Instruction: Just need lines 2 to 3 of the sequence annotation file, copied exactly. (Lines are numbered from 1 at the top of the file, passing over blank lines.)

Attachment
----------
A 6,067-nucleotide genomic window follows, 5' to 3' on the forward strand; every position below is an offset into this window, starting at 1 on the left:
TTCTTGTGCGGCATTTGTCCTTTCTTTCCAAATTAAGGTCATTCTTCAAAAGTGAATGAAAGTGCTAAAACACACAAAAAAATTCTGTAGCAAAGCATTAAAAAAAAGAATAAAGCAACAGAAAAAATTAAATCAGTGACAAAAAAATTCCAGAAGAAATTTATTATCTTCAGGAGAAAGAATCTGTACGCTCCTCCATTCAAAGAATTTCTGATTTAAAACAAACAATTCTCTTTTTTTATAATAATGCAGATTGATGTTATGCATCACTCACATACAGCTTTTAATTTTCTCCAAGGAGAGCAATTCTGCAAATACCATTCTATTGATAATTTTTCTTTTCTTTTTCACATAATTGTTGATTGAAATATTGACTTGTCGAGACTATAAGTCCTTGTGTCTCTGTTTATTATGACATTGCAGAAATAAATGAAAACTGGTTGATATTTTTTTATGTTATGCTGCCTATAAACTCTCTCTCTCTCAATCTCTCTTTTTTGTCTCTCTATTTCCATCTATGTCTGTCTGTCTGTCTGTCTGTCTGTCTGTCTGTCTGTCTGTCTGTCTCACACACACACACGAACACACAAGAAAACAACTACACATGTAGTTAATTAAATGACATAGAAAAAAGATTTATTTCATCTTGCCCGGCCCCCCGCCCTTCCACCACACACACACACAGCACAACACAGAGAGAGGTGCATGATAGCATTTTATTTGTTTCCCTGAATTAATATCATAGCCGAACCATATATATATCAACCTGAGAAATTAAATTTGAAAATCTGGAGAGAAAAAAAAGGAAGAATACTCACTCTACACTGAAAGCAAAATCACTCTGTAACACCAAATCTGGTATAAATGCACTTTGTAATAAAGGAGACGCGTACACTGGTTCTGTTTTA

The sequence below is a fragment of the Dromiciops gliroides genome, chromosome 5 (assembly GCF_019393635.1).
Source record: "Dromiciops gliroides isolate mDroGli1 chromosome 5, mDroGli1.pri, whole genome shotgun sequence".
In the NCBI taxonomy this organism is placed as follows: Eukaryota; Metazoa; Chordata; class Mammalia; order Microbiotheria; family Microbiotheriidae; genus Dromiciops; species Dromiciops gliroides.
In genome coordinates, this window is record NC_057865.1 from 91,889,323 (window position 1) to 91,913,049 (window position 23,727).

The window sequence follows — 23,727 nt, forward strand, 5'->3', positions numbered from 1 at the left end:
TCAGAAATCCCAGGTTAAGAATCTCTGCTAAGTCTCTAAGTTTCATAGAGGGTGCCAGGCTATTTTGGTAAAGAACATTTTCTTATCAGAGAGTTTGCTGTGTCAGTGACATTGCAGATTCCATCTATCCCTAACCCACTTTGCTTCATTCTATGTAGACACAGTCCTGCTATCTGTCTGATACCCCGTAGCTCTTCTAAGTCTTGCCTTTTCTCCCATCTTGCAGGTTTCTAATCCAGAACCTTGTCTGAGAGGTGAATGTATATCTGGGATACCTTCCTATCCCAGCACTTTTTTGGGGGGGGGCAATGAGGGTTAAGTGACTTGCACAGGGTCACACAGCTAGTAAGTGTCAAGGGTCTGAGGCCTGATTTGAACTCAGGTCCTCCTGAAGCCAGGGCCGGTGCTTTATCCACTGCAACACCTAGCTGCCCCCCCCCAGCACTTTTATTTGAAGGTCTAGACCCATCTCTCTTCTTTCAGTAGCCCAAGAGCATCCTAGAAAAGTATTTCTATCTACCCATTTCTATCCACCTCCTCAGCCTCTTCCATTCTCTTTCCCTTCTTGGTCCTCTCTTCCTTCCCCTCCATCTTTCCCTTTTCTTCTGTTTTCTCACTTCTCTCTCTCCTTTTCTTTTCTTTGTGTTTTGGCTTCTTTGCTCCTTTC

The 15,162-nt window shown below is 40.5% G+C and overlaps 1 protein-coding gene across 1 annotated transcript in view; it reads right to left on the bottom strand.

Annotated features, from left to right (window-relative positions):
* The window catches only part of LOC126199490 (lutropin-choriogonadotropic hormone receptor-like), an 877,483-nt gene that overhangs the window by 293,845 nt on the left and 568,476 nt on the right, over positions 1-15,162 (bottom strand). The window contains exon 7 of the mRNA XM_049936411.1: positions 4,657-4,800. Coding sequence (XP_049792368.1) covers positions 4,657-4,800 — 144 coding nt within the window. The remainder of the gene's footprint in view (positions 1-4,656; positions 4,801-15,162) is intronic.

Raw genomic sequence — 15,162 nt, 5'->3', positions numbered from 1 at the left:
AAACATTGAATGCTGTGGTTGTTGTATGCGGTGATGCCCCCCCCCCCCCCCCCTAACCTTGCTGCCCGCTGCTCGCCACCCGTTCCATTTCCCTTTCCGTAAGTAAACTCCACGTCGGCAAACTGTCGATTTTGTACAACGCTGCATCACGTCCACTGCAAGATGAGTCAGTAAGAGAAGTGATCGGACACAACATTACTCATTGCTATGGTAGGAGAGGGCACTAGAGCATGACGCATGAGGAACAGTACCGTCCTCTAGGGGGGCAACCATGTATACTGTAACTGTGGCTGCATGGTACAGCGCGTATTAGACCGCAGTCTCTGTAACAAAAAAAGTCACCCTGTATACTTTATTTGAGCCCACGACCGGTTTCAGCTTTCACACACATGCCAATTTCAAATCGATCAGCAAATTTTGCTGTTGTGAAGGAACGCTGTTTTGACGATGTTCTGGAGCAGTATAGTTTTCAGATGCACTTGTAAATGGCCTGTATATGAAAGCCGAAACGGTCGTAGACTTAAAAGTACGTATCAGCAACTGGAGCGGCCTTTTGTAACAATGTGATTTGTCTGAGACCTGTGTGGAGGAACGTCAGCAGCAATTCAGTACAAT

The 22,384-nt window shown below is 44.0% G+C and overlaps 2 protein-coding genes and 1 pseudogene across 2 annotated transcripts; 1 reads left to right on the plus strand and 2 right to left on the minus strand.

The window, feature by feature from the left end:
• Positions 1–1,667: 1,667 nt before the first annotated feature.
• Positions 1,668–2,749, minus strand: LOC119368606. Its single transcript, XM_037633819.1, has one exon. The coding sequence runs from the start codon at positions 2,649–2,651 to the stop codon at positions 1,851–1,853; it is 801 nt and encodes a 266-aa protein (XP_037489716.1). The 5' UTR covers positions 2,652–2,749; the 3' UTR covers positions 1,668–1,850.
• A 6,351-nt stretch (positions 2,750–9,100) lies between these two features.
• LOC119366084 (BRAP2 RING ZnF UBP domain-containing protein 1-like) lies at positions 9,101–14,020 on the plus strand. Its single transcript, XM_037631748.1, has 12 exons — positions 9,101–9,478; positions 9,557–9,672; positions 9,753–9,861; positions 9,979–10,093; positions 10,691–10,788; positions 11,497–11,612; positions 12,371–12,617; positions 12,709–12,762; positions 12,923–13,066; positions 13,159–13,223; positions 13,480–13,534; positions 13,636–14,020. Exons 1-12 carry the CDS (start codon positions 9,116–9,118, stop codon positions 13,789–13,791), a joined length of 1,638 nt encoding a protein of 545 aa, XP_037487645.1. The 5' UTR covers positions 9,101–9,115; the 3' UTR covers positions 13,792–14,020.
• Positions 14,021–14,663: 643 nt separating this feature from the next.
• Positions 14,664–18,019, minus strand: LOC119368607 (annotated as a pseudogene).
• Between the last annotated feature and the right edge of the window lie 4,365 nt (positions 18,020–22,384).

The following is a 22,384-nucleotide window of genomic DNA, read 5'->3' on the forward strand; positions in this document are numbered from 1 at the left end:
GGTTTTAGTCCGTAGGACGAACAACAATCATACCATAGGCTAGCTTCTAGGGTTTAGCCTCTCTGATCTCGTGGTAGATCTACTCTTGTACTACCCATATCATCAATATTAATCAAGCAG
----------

TTCTTGTGCGGCATTTGTCCTTTCTTTCCAAATTAAGGTCATTCTTCAAAAGTGAATGAAAGTGCTAAAACACACAAAAAAATTCTGTAGCAAAGCATTAAAAAAAAGAATAAAGCAACAGAAAAAATTAAATCAGTGACAAAAAAATTCCAGAAGAAATTTATTATCTTCAGGAGAAAGAATCTGTACGCTCCTCCATTCAAAGAATTTCTGATTTAAAACAAACAATTCTCTTTTTTTATAATAATGCAGATTGATGTTATGCATCACTCACATACAGCTTTTAATTTTCTCCAAGGAGAGCAATTCTGCAAATACCATTCTATTGATAATTTTTCTTTTCTTTTTCACATAATTGTTGATTGAAATATTGACTTGTCGAGACTATAAGTCCTTGTGTCTCTGTTTATTATGACATTGCAGAAATAAATGAAAACTGGTTGATATTTTTTTATGTTATGCTGCCTATAAACTCTCTCTCTCTCAATCTCTCTTTTTTGTCTCTCTATTTCCATCTATGTCTGTCTGTCTGTCTGTCTGTCTGTCTGTCTGTCTGTCTGTCTGTCTCACACACACACACGAACACACAAGAAAACAACTACACATGTAGTTAATTAAATGACATAGAAAAAAGATTTATTTCATCTTGCCCGGCCCCCCGCCCTTCCACCACACACACACACAGCACAACACAGAGAGAGGTGCATGATAGCATTTTATTTGTTTCCCTGAATTAATATCATAGCCGAACCATATATATATCAACCTGAGAAATTAAATTTGAAAATCTGGAGAGAAAAAAAAGGAAGAATACTCACTCTACACTGAAAGCAAAATCACTCTGTAACACCAAATCTGGTATAAATGCACTTTGTAATAAAGGAGACGCGTACACTGGTTCTGTTTTA

The sequence below is a fragment of the Dromiciops gliroides genome, chromosome 5 (assembly GCF_019393635.1).